Ok so you say it's due to my HDD. PassMark Benchmarked my SamSung F1 Spinpoint at 74mb/s (average). Windows 7 scored it at 5.9. What speeds should I look for? What are the max. speed for HDD right now (I've seen the Spinpoint F3 runs at 125mb/s and is considered to be the fastest HDD right now).
My Budget for a an HDD or SSD is max of 150-200 Euros.
Do I need a fast Disk only for my OS and applications? If not when do I need to start looking at a faster Disk for my Files & Documents also?

Thank you again for helping me and I hope to get some more ;-)

Greetings
a c 80 } Memory
October 27, 2009 10:42:05 PM

If that's all you can spend, then setup a few hard disks in RAID0 for your data. Just make sure that you perform backups on a regular basis because RAID0 is not as reliable as single disks, i.e., if one disk fails, then you lose all data. If you can't afford hard disks designed for RAID use, consider WD6401AALS or similar drives that are quite reliable.
October 27, 2009 11:39:26 PM

I'm not willing to set up Raid config. (because of all the hassle and problems regardless of the benefits).

Could you answer my other questions please:

What read/write speeds should I look for? What are the max. speed for HDD right now (I've seen the Spinpoint F3 runs at 125mb/s and is considered to be the fastest HDD right now).
My Budget for a an HDD or SSD is max of 150-200 Euros.
Do I need a fast Disk only for my OS and applications? If not when do I need to start looking at a faster Disk for my Files & Documents also?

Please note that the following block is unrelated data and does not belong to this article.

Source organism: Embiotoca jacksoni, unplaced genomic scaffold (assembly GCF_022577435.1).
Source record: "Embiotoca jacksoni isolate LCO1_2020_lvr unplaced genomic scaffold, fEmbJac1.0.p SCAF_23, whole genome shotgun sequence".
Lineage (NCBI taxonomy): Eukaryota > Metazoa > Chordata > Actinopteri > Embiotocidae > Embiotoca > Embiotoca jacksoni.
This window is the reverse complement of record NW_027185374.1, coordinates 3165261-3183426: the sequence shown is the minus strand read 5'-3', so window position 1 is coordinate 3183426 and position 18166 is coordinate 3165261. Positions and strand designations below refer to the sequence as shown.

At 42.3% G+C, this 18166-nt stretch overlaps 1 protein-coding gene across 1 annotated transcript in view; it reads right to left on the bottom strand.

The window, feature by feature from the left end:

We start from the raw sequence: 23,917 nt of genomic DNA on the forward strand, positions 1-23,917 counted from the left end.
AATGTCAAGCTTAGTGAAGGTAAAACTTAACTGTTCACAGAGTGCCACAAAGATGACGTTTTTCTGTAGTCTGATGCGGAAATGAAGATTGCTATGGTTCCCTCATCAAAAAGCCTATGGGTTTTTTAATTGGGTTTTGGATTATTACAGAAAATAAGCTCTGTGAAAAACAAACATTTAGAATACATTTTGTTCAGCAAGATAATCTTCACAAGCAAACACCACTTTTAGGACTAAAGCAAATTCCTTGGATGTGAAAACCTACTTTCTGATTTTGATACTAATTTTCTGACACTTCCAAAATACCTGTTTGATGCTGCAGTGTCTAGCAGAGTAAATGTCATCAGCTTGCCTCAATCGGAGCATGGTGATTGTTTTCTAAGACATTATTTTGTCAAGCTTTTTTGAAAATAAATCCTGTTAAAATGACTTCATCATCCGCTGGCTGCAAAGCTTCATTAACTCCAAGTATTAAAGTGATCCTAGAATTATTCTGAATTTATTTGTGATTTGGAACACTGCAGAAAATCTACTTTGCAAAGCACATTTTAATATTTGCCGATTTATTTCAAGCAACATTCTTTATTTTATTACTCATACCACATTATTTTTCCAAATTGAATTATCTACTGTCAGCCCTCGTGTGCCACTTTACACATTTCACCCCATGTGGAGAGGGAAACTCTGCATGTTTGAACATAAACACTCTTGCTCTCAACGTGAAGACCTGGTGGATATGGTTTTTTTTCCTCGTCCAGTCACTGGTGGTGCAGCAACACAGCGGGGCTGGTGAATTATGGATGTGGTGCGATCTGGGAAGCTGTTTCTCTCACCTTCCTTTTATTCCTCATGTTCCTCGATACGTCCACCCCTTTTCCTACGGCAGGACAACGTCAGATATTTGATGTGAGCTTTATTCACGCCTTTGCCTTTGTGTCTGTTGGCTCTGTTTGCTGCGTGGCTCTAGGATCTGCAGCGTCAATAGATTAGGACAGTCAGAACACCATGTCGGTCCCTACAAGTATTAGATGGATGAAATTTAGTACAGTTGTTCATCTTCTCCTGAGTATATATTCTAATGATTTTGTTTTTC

Thank you again for helping me and I hope to get some more ;-)

Greetings
a c 80 } Memory
October 28, 2009 2:03:24 AM

A hard disk that has a transfer rate of 125 MB/s means nothing if it's slow when being used in a multi-tasking environment (which is what you do). If you UnRar 15 files at the same time, you need a couple fast disks (SSDs probably are too small for what you do). Add whatever affordable hard disk is the fastest at what you're doing and split the tasks across your current disk and the new one. If you like the performance increase, then add another hard disk. That's what I do when disk I/O is a concern and that's why I install several hard disks in my servers.

If your goal is to get your CPU close to 100% busy, then you need to increase I/O performance significantly.
October 28, 2009 2:38:21 AM

Ok ok I see. Do you have any source of more info on this topic (title of a book, links etc.), something specific and concrete though, because the internet (via google) is a HUGE place. So if you know of anything that would be great.

Again thank you very much

Greets

a c 80 } Memory
October 28, 2009 2:47:12 AM

More specifically what are you looking for? Disk benchmarks? If so, visit http://www.storagereview.com/. You can also look at Tom's and Anandtech where SSDs have been tested. If you can afford a large SSD (relatively speaking), go for it.
October 28, 2009 5:26:08 AM

No I was tlk about the workings of I/O (and how RAID can help this problem). Not really willing to set it up ... but if I can get alot of info on it's workings I could always change my mind ;-)